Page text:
HARRISBURG, Pa. (AP) — Dan McCaffery has won the Democratic primary in Pennsylvania for a vacant seat on the state Supreme Court, which is playing a prominent role in settling disputes over voting rights, abortion rights and gun rights in the presidential battleground.
McCaffery defeated Deborah Kunselman in the two-way race. Both currently sit on the state Superior Court, a statewide appellate body that handles appeals from county courts in criminal and civil cases.
McCaffery will face the winner of the Republican primary for the seat in the November general election.
Democrats currently hold a 4-2 majority on the court, which has an open seat following the death last fall of Chief Justice Max Baer, a Democrat.
The court has handled a number of hot-button issues over the past few years.
It is currently examining a challenge to a state law that restricts the use of public funds to help women get an abortion as well as Philadelphia’s challenge to a state law that bars it and other municipalities from restricting the sale and possession of guns.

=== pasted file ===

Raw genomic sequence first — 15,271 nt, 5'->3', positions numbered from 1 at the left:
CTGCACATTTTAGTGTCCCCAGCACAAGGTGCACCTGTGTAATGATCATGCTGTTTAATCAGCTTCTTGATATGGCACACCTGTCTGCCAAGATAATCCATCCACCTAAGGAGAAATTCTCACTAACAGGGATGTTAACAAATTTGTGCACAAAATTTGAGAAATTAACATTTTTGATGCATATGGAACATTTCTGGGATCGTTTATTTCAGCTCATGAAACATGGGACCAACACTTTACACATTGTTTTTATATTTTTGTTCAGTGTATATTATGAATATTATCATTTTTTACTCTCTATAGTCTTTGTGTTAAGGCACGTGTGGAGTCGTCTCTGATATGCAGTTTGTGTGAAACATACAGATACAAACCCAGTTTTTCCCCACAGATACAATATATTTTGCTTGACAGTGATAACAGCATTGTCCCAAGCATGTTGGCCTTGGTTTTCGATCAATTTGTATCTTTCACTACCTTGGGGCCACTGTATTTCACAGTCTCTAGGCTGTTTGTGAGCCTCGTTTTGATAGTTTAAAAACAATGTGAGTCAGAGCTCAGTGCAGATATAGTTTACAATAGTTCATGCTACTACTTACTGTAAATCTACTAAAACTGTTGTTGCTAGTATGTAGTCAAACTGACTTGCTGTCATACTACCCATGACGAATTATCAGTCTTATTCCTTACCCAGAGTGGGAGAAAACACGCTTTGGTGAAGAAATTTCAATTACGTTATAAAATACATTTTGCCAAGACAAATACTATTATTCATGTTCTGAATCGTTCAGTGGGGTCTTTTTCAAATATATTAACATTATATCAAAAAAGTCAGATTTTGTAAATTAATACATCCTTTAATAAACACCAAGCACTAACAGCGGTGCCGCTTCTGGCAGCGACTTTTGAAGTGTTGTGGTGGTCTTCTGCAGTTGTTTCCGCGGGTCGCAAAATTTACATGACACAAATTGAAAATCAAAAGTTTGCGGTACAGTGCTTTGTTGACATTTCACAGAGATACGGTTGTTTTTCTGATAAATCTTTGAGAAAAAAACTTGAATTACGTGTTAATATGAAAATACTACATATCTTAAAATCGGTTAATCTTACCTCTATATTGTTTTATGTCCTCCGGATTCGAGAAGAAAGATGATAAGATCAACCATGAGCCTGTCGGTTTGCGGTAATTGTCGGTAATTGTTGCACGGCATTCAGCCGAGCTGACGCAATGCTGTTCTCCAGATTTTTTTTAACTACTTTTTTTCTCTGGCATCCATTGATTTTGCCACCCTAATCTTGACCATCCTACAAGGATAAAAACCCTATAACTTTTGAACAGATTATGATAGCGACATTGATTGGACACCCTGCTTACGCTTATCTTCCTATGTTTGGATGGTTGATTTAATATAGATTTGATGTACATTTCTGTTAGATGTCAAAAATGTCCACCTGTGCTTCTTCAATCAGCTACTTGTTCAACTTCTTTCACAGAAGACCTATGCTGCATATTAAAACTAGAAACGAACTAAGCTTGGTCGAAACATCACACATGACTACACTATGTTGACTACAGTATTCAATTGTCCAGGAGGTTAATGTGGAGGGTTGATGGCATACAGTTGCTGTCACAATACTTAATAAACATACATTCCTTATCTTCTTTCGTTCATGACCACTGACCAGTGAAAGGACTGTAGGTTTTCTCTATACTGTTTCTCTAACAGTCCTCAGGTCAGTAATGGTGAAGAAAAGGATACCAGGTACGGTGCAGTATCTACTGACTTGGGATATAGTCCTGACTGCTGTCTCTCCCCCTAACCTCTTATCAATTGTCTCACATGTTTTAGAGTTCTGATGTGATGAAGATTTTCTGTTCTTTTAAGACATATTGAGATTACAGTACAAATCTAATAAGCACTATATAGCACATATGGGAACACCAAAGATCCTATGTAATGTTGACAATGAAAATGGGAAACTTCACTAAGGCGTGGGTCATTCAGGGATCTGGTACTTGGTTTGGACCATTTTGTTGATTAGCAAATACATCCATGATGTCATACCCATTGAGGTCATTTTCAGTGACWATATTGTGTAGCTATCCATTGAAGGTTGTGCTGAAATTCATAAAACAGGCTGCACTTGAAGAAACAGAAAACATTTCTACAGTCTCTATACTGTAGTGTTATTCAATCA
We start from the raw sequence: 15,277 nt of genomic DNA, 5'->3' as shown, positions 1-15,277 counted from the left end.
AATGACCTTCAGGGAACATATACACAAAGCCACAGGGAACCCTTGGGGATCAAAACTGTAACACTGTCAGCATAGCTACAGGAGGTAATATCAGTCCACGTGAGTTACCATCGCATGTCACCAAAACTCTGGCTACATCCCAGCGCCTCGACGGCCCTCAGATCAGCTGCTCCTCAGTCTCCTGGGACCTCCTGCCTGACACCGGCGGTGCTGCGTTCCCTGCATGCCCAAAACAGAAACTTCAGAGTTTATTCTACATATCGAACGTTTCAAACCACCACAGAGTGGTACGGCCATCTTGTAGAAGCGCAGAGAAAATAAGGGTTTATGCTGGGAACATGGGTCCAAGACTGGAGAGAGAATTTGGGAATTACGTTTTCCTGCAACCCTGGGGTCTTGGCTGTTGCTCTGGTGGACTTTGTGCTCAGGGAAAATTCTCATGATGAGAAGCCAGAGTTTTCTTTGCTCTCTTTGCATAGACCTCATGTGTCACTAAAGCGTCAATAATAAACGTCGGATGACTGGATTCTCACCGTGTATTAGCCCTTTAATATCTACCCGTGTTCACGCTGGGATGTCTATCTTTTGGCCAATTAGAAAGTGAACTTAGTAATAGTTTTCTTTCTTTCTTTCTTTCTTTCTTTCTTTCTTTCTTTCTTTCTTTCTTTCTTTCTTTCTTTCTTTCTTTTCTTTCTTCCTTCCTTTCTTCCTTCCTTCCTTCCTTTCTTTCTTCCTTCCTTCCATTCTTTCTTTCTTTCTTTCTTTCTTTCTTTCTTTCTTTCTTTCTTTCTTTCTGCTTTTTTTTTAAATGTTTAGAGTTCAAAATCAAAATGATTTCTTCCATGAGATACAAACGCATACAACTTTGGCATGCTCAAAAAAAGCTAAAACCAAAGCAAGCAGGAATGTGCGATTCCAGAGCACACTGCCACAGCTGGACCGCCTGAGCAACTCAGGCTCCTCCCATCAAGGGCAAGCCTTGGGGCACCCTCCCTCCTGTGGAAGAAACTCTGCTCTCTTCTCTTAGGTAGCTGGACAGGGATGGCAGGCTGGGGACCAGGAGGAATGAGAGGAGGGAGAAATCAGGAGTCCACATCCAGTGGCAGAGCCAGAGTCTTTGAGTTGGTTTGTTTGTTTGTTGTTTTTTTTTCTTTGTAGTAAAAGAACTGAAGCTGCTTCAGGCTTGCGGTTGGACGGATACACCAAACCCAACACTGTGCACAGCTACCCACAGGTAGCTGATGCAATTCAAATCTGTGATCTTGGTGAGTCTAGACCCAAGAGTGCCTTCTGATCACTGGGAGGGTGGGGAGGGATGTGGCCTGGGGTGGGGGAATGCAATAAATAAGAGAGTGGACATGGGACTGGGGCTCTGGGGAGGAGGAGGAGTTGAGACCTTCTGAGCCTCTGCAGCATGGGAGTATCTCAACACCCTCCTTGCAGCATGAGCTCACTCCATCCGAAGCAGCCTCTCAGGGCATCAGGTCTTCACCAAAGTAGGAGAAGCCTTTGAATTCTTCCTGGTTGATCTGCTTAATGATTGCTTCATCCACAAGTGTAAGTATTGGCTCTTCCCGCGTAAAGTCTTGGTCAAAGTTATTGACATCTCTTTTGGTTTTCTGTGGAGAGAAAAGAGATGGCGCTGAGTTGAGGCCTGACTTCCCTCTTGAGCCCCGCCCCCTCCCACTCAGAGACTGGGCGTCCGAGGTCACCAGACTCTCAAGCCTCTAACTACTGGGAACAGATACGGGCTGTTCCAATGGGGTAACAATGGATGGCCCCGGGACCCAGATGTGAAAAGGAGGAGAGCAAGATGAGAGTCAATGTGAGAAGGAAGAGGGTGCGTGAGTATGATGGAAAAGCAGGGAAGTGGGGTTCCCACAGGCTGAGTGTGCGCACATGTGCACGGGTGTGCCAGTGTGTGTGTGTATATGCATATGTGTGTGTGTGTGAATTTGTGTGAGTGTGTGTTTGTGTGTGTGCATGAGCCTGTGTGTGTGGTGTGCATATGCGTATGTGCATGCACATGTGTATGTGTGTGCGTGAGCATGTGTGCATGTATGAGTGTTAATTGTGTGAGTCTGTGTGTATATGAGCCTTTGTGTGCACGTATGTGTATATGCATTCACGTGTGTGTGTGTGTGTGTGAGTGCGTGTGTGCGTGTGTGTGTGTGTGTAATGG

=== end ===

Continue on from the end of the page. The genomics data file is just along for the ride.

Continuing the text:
In recent years, the justices rejected a request to invalidate the state’s death penalty law and upheld the constitutionality of the state’s expansive mail-in voting law. The court also turned away challenges to the 2020 election result from Republicans who wanted to keep former President Donald Trump in power, and ruled on a variety of lawsuits over gray areas in the mail-in voting law.
In one 2020 election case, justices ordered counties to count mail-in ballots that arrived up to three days after polls closed, citing delays in mail service caused by disruptions during the COVID-19 pandemic. The ruling spurred an outcry among Republicans, who challenged the decision in the U.S. Supreme Court.
The nation’s highest court ultimately declined to take the case. The ballots — nearly 10,000 of them — were never counted in any federal race, including for president, because the election was certified while their fate remained in legal limbo. State elections officials said the votes weren’t enough to change the results of a federal election.